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Global Issues Problem Solving

Global Issues Problem Solving (GIPS) is a competitive component of FPSPI which can be accomplished as a team (of 4) or as an individual activity in which participants research a series of global topics and learn a six-step creative problem solving process.

  1. Identify Challenges

  2. Select the Underlying Problem (UP)

  3. Produce Solutions

  4. Select Criteria

  5. Apply Criteria

  6. Develop an Action Plan

Problem solvers apply their topic and creative problem solving knowledge to address a charge presented in an imagined situation, termed--Future Scene.

Trained evaluators score student work and return it with feedback including suggestions for improvement during the school year.

The top scoring teams and individuals on the qualifying problem are invited to the AZ Affiliate Bowl Competition. The winners of each respective Affiliate FPS Competition will then advance to the FPSP International Conference IC in June.



Junior (grades 4-6)

Middle (grades 7-9)

Senior (grades 10-12)


Novice division is available to all new coaches-not IC eligible.



Students research a topic to gather background information, become mini-experts in the topic, and predict possibilities for the future. Students receive a Future Scene, an imagined scenario based on the topic 20 to 40 years in the future, and use their research as they apply the six-step FPS model.

AZFPS coaches are encouraged to introduce generating and focusing guidelines along with a variety of creative and critical thinking tools. These creative problem solving tools and guidelines provide students with options to generate creative possibilities and to focus on effective solutions and innovation.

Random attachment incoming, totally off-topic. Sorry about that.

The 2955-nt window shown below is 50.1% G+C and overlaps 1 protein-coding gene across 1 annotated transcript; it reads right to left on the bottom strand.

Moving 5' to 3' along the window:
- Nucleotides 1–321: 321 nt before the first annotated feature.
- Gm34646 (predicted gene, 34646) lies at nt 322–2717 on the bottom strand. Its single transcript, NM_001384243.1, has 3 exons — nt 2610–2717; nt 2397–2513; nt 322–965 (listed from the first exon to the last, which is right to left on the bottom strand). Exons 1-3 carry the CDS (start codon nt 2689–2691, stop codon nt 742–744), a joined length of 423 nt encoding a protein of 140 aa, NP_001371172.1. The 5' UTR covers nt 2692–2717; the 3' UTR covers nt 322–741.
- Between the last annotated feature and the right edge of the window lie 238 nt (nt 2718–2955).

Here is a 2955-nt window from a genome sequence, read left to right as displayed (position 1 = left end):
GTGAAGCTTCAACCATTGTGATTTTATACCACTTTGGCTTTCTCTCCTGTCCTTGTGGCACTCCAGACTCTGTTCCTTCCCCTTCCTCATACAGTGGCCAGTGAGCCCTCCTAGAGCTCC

We all have problems we’d like to solve. Some people aren’t very good at math. Some people have nosy neighbors. Some people go to bed hungry at night. No matter how small or how big the problems are, we like to solve them. It’s hard to solve a problem, though, unless we understand the problem very well. Who is involved in the problem? What is the problem? When and where does the problem occur? Why does the problem happen? How does it occur? The first step in successful problem solving is defining and describing the problem. That’s what a "Future Scene" is - a description of the problem situation you want to solve.

Example Senior Future Scene and Team Booklet


Use a Future Scene to generate challenges related to the topic.

  • Use a Future Scene to project yourself into the future.

    • What has changed?

    • What other areas might change?

    • How old will you be in that year?

  • Use the Future Scene as a story starter.

  • Can you see how you might use Future Scenes in real-life situations to help solve personal problems?

  • Use Future Scenes to work toward solving community, state, national, and international problems.

  • How might you use a Future Scene in the classroom to teach sound thinking skills and problem-solving behaviors?

  • Use Future Scenes in academic competitions to motivate students to excel, create an "Imagined Future."

Enjoy this FPS 2008 Future Scene on the topic of Olympic Games

TO LEARN MORE ABOUT FUTURE SCENES… Check out FPSPI’s publication, Problem Solving Across the Curriculum, located on the FPSPI Mart page.

Presentation of Action Plan (PAP)

After the teams have completed the GIPS portion of the competition, they must present their action plan in a brief skit.  For more details on the PAP, check out the additional resources available on FPSPI's website.

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